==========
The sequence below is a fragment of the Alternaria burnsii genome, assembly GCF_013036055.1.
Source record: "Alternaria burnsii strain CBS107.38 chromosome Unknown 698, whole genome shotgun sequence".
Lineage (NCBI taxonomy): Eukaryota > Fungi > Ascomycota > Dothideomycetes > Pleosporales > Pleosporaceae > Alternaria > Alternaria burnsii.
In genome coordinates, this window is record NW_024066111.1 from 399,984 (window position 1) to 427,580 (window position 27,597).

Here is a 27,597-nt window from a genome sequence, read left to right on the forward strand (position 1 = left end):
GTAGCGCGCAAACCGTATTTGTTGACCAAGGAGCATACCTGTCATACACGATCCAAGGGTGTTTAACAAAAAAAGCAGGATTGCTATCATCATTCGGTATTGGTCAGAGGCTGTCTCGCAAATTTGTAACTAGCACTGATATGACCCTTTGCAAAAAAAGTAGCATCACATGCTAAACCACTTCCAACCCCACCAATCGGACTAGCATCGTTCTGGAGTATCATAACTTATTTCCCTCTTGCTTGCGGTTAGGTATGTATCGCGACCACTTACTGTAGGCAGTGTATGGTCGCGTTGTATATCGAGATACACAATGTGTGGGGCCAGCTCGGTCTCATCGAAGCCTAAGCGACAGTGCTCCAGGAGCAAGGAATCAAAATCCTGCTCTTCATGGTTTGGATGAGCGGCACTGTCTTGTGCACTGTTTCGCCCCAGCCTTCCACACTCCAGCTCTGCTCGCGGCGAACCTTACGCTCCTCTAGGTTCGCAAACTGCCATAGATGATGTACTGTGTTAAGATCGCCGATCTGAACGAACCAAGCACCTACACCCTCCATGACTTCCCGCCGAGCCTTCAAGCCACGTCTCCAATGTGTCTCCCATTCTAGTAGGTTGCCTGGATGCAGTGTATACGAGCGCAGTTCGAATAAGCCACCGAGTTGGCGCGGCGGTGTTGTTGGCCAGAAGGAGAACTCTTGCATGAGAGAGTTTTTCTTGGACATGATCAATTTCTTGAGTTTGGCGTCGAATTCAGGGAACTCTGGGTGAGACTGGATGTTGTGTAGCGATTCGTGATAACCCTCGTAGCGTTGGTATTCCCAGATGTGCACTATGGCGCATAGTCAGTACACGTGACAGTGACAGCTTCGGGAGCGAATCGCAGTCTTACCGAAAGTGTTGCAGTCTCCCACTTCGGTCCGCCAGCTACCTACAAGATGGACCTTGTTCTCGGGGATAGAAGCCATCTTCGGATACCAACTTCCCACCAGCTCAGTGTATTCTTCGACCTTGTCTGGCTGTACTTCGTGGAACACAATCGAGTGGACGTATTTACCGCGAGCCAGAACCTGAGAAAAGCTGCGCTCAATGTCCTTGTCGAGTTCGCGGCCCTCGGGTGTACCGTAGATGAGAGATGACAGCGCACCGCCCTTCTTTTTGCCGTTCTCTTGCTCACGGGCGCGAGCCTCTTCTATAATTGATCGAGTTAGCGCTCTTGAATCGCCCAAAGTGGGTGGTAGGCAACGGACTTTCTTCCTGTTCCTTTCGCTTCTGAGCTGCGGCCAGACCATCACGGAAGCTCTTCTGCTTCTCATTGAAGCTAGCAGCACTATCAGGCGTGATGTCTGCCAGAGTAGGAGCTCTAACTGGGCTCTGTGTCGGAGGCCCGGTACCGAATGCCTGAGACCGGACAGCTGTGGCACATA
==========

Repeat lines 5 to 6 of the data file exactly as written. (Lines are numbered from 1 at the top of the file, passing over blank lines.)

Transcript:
Here is a 27,597-nt window from a genome sequence, read left to right on the forward strand (position 1 = left end):
GTAGCGCGCAAACCGTATTTGTTGACCAAGGAGCATACCTGTCATACACGATCCAAGGGTGTTTAACAAAAAAAGCAGGATTGCTATCATCATTCGGTATTGGTCAGAGGCTGTCTCGCAAATTTGTAACTAGCACTGATATGACCCTTTGCAAAAAAAGTAGCATCACATGCTAAACCACTTCCAACCCCACCAATCGGACTAGCATCGTTCTGGAGTATCATAACTTATTTCCCTCTTGCTTGCGGTTAGGTATGTATCGCGACCACTTACTGTAGGCAGTGTATGGTCGCGTTGTATATCGAGATACACAATGTGTGGGGCCAGCTCGGTCTCATCGAAGCCTAAGCGACAGTGCTCCAGGAGCAAGGAATCAAAATCCTGCTCTTCATGGTTTGGATGAGCGGCACTGTCTTGTGCACTGTTTCGCCCCAGCCTTCCACACTCCAGCTCTGCTCGCGGCGAACCTTACGCTCCTCTAGGTTCGCAAACTGCCATAGATGATGTACTGTGTTAAGATCGCCGATCTGAACGAACCAAGCACCTACACCCTCCATGACTTCCCGCCGAGCCTTCAAGCCACGTCTCCAATGTGTCTCCCATTCTAGTAGGTTGCCTGGATGCAGTGTATACGAGCGCAGTTCGAATAAGCCACCGAGTTGGCGCGGCGGTGTTGTTGGCCAGAAGGAGAACTCTTGCATGAGAGAGTTTTTCTTGGACATGATCAATTTCTTGAGTTTGGCGTCGAATTCAGGGAACTCTGGGTGAGACTGGATGTTGTGTAGCGATTCGTGATAACCCTCGTAGCGTTGGTATTCCCAGATGTGCACTATGGCGCATAGTCAGTACACGTGACAGTGACAGCTTCGGGAGCGAATCGCAGTCTTACCGAAAGTGTTGCAGTCTCCCACTTCGGTCCGCCAGCTACCTACAAGATGGACCTTGTTCTCGGGGATAGAAGCCATCTTCGGATACCAACTTCCCACCAGCTCAGTGTATTCTTCGACCTTGTCTGGCTGTACTTCGTGGAACACAATCGAGTGGACGTATTTACCGCGAGCCAGAACCTGAGAAAAGCTGCGCTCAATGTCCTTGTCGAGTTCGCGGCCCTCGGGTGTACCGTAGATGAGAGATGACAGCGCACCGCCCTTCTTTTTGCCGTTCTCTTGCTCACGGGCGCGAGCCTCTTCTATAATTGATCGAGTTAGCGCTCTTGAATCGCCCAAAGTGGGTGGTAGGCAACGGACTTTCTTCCTGTTCCTTTCGCTTCTGAGCTGCGGCCAGACCATCACGGAAGCTCTTCTGCTTCTCATTGAAGCTAGCAGCACTATCAGGCGTGATGTCTGCCAGAGTAGGAGCTCTAACTGGGCTCTGTGTCGGAGGCCCGGTACCGAATGCCTGAGACCGGACAGCTGTGGCACATA